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If thou that bidd’st me be content wert grim

If thou that bidd'st me be content wert grim,
Ugly, and sland'rous to thy mother's womb,
Full of unpleasing blots and sightless stains,
Lame, foolish, crooked, swart, prodigious,
Patched with foul moles and eye-offending marks,
I would not care; I then would be content,
For then I should not love thee; no, nor thou
Become thy great birth, nor deserve a crown.
But thou art fair, and at thy birth, dear boy,
Nature and Fortune joined to make thee great.
Of Nature's gifts thou mayst with lilies boast,
And with the half-blown rose. But Fortune, O,
She is corrupted, changed, and won from thee;
Sh' adulterates hourly with thine Uncle John,
And with her golden hand hath plucked on France
To tread down fair respect of sovereignty,
And made his majesty the bawd to theirs.
France is a bawd to Fortune and King John,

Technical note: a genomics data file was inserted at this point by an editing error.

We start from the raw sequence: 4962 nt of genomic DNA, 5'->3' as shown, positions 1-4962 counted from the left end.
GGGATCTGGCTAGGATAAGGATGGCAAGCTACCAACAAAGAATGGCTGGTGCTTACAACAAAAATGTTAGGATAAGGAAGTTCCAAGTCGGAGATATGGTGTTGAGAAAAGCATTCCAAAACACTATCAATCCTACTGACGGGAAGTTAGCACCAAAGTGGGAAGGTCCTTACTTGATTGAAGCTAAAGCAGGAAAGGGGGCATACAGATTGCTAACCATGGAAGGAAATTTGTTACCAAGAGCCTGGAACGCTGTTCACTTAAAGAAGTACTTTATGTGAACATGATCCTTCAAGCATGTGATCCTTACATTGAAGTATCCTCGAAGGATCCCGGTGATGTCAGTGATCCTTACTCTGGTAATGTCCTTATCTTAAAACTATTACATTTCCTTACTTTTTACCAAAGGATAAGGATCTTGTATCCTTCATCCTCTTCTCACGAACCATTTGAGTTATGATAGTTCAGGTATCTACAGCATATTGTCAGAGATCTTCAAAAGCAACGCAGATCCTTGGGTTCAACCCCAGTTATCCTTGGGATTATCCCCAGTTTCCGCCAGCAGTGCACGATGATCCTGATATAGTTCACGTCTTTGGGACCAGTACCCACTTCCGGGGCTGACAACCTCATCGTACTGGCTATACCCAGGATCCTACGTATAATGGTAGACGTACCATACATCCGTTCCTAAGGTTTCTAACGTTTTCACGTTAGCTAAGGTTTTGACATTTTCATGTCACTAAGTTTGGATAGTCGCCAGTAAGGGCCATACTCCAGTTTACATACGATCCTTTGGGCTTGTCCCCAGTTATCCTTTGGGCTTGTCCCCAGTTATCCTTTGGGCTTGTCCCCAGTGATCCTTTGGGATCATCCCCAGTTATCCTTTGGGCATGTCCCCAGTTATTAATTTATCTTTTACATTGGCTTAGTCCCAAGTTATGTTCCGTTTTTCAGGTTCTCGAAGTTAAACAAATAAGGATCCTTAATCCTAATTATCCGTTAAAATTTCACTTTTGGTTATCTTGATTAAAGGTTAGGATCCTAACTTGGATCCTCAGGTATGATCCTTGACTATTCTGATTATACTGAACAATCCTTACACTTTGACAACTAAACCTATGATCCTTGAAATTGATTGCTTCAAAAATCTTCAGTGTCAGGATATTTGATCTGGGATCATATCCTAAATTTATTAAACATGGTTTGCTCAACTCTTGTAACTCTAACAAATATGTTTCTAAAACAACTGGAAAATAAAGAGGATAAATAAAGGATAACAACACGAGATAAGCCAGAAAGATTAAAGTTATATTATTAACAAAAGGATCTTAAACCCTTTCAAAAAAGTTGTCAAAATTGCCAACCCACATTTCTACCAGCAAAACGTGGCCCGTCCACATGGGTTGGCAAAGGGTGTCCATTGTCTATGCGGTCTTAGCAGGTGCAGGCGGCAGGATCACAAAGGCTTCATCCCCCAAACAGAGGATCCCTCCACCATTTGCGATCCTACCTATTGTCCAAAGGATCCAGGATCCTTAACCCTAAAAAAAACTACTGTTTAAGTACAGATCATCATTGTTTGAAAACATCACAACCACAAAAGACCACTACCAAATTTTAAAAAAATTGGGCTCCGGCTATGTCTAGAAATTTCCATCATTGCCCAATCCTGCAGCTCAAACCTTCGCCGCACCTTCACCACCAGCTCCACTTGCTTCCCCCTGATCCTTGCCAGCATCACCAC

That strumpet Fortune, that usurping John.—
Tell me, thou fellow, is not France forsworn?
Envenom him with words, or get thee gone
And leave those woes alone which I alone
Am bound to underbear.
Pardon me, madam,
I may not go without you to the Kings.
Thou mayst, thou shalt, I will not go with thee.
I will instruct my sorrows to be proud,
For grief is proud and makes his owner stoop.
She sits down.
To me and to the state of my great grief
Let kings assemble, for my grief ‘s so great
That no supporter but the huge firm Earth
Can hold it up. Here I and sorrows sit.
Here is my throne; bid kings come bow to it.

Act 3
Scene 1
Line 45

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